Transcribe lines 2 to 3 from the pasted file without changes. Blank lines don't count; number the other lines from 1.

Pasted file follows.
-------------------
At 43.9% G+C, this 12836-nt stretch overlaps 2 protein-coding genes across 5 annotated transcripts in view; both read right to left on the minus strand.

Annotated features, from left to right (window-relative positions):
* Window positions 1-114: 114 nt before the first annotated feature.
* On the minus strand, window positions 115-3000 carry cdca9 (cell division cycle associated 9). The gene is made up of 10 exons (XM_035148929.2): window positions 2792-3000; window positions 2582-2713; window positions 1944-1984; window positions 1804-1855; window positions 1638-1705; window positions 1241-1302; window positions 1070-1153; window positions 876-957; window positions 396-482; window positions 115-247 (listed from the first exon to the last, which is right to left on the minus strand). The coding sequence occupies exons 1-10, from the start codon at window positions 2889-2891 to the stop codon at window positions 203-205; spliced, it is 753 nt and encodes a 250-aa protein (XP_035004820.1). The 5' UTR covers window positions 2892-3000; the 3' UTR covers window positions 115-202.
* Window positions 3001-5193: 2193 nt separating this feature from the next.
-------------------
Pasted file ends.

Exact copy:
Annotated features, from left to right (window-relative positions):
* Window positions 1-114: 114 nt before the first annotated feature.